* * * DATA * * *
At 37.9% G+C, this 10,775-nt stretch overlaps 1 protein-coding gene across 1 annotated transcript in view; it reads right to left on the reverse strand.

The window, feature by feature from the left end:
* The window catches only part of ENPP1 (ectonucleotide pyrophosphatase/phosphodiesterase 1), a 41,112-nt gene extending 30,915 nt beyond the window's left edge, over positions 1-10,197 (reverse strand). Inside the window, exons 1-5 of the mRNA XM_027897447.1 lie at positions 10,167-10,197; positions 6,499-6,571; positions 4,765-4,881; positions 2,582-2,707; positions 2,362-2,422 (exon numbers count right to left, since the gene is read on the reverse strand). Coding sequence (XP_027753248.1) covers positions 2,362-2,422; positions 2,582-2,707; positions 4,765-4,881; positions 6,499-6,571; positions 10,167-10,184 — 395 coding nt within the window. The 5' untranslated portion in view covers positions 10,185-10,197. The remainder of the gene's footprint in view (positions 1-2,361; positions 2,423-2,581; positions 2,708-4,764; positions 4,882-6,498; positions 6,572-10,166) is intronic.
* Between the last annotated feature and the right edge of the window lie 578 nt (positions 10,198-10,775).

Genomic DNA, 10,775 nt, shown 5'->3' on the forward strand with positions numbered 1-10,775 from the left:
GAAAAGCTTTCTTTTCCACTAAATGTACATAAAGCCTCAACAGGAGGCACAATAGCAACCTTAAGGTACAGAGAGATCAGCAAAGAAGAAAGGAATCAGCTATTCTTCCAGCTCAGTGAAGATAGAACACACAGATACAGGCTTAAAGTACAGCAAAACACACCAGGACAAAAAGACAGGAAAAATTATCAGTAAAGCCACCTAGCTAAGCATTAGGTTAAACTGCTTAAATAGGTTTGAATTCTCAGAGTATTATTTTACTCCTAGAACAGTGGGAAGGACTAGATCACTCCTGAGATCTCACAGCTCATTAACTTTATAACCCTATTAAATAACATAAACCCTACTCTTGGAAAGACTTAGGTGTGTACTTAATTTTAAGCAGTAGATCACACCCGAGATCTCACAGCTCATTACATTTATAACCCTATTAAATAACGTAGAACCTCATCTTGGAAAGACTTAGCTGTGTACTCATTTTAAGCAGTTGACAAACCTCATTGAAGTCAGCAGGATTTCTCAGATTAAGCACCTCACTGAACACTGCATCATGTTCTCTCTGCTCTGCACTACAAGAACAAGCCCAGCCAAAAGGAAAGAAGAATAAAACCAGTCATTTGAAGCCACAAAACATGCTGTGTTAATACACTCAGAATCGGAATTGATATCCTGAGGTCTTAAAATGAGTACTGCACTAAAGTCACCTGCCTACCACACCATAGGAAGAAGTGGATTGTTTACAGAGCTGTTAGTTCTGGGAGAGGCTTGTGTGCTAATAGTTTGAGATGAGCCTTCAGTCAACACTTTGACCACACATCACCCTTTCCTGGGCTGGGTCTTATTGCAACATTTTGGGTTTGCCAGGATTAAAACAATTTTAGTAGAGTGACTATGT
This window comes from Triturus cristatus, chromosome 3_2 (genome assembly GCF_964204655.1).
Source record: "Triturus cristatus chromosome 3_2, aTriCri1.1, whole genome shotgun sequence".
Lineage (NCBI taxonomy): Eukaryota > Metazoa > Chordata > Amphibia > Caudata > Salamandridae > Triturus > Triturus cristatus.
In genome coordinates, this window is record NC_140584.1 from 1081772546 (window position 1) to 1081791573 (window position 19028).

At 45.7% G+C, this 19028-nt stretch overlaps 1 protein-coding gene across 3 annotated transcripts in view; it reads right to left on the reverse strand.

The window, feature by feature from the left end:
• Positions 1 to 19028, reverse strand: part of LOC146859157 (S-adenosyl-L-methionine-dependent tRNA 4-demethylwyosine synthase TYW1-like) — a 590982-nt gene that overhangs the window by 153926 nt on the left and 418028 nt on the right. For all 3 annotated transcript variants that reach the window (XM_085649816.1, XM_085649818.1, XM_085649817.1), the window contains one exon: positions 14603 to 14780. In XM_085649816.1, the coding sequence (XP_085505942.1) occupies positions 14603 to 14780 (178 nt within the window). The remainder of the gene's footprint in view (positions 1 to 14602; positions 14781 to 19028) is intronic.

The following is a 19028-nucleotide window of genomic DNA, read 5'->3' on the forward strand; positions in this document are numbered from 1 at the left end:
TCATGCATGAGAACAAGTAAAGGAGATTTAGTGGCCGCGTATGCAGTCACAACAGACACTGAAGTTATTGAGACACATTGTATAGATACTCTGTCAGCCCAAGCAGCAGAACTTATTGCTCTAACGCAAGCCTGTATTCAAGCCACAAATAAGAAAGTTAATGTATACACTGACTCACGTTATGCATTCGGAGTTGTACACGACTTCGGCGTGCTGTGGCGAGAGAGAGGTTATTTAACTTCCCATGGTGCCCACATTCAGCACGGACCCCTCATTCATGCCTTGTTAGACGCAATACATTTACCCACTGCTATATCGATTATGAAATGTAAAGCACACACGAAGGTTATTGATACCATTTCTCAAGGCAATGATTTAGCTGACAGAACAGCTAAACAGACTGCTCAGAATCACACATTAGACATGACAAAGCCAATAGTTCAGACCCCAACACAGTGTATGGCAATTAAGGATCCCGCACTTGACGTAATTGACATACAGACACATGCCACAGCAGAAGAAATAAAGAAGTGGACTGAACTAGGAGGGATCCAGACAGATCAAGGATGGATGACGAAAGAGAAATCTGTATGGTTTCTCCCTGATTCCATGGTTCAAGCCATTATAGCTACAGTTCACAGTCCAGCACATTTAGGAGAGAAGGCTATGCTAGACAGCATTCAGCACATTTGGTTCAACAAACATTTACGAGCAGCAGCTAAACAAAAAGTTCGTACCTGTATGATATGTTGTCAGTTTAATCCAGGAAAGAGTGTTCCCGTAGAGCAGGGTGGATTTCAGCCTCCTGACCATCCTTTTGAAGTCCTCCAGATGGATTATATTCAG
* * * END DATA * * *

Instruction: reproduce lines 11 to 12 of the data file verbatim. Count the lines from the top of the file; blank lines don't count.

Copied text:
At 45.7% G+C, this 19028-nt stretch overlaps 1 protein-coding gene across 3 annotated transcripts in view; it reads right to left on the reverse strand.

The window, feature by feature from the left end: